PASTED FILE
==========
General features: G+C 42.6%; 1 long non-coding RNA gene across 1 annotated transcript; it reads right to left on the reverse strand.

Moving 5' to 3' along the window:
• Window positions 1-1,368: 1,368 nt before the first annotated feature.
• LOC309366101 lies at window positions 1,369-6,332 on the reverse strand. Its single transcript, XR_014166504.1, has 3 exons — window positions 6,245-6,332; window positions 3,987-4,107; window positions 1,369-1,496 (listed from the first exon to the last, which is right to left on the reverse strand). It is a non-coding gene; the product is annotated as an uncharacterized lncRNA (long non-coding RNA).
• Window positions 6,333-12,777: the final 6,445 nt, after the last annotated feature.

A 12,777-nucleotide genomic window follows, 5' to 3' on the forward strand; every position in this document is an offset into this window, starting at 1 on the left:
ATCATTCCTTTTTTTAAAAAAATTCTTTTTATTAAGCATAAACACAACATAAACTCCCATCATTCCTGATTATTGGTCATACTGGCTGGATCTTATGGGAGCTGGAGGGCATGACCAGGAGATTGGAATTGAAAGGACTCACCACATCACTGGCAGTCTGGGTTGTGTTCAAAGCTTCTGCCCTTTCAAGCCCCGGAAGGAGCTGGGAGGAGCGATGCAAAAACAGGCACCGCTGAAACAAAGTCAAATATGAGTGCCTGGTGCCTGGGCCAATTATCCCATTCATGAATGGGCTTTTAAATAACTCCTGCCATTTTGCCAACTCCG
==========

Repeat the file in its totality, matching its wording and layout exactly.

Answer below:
General features: G+C 42.6%; 1 long non-coding RNA gene across 1 annotated transcript; it reads right to left on the reverse strand.

Moving 5' to 3' along the window:
• Window positions 1-1,368: 1,368 nt before the first annotated feature.
• LOC309366101 lies at window positions 1,369-6,332 on the reverse strand. Its single transcript, XR_014166504.1, has 3 exons — window positions 6,245-6,332; window positions 3,987-4,107; window positions 1,369-1,496 (listed from the first exon to the last, which is right to left on the reverse strand). It is a non-coding gene; the product is annotated as an uncharacterized lncRNA (long non-coding RNA).
• Window positions 6,333-12,777: the final 6,445 nt, after the last annotated feature.

A 12,777-nucleotide genomic window follows, 5' to 3' on the forward strand; every position in this document is an offset into this window, starting at 1 on the left:
ATCATTCCTTTTTTTAAAAAAATTCTTTTTATTAAGCATAAACACAACATAAACTCCCATCATTCCTGATTATTGGTCATACTGGCTGGATCTTATGGGAGCTGGAGGGCATGACCAGGAGATTGGAATTGAAAGGACTCACCACATCACTGGCAGTCTGGGTTGTGTTCAAAGCTTCTGCCCTTTCAAGCCCCGGAAGGAGCTGGGAGGAGCGATGCAAAAACAGGCACCGCTGAAACAAAGTCAAATATGAGTGCCTGGTGCCTGGGCCAATTATCCCATTCATGAATGGGCTTTTAAATAACTCCTGCCATTTTGCCAACTCCG